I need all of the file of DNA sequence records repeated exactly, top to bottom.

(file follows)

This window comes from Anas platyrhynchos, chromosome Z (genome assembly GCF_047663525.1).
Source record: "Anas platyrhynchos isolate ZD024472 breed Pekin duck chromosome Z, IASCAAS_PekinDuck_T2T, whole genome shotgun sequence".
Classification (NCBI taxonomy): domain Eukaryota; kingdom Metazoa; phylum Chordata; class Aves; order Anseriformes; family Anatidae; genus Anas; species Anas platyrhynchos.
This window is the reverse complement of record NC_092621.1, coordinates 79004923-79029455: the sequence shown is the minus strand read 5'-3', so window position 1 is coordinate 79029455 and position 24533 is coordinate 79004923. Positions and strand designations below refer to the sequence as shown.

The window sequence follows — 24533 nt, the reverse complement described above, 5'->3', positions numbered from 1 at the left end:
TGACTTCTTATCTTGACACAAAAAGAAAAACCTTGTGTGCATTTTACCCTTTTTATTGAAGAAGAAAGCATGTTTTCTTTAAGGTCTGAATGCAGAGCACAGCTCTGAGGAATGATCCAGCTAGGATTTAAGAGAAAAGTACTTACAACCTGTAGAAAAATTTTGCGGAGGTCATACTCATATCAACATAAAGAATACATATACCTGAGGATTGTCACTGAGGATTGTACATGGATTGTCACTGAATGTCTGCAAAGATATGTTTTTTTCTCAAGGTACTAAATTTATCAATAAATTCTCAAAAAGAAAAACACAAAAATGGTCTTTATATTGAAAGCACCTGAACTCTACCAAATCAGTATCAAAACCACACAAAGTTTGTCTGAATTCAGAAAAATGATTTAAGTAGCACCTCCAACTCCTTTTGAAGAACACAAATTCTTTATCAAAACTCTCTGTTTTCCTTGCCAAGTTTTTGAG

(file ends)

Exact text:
This window comes from Anas platyrhynchos, chromosome Z (genome assembly GCF_047663525.1).
Source record: "Anas platyrhynchos isolate ZD024472 breed Pekin duck chromosome Z, IASCAAS_PekinDuck_T2T, whole genome shotgun sequence".
Classification (NCBI taxonomy): domain Eukaryota; kingdom Metazoa; phylum Chordata; class Aves; order Anseriformes; family Anatidae; genus Anas; species Anas platyrhynchos.
This window is the reverse complement of record NC_092621.1, coordinates 79004923-79029455: the sequence shown is the minus strand read 5'-3', so window position 1 is coordinate 79029455 and position 24533 is coordinate 79004923. Positions and strand designations below refer to the sequence as shown.

The window sequence follows — 24533 nt, the reverse complement described above, 5'->3', positions numbered from 1 at the left end:
TGACTTCTTATCTTGACACAAAAAGAAAAACCTTGTGTGCATTTTACCCTTTTTATTGAAGAAGAAAGCATGTTTTCTTTAAGGTCTGAATGCAGAGCACAGCTCTGAGGAATGATCCAGCTAGGATTTAAGAGAAAAGTACTTACAACCTGTAGAAAAATTTTGCGGAGGTCATACTCATATCAACATAAAGAATACATATACCTGAGGATTGTCACTGAGGATTGTACATGGATTGTCACTGAATGTCTGCAAAGATATGTTTTTTTCTCAAGGTACTAAATTTATCAATAAATTCTCAAAAAGAAAAACACAAAAATGGTCTTTATATTGAAAGCACCTGAACTCTACCAAATCAGTATCAAAACCACACAAAGTTTGTCTGAATTCAGAAAAATGATTTAAGTAGCACCTCCAACTCCTTTTGAAGAACACAAATTCTTTATCAAAACTCTCTGTTTTCCTTGCCAAGTTTTTGAG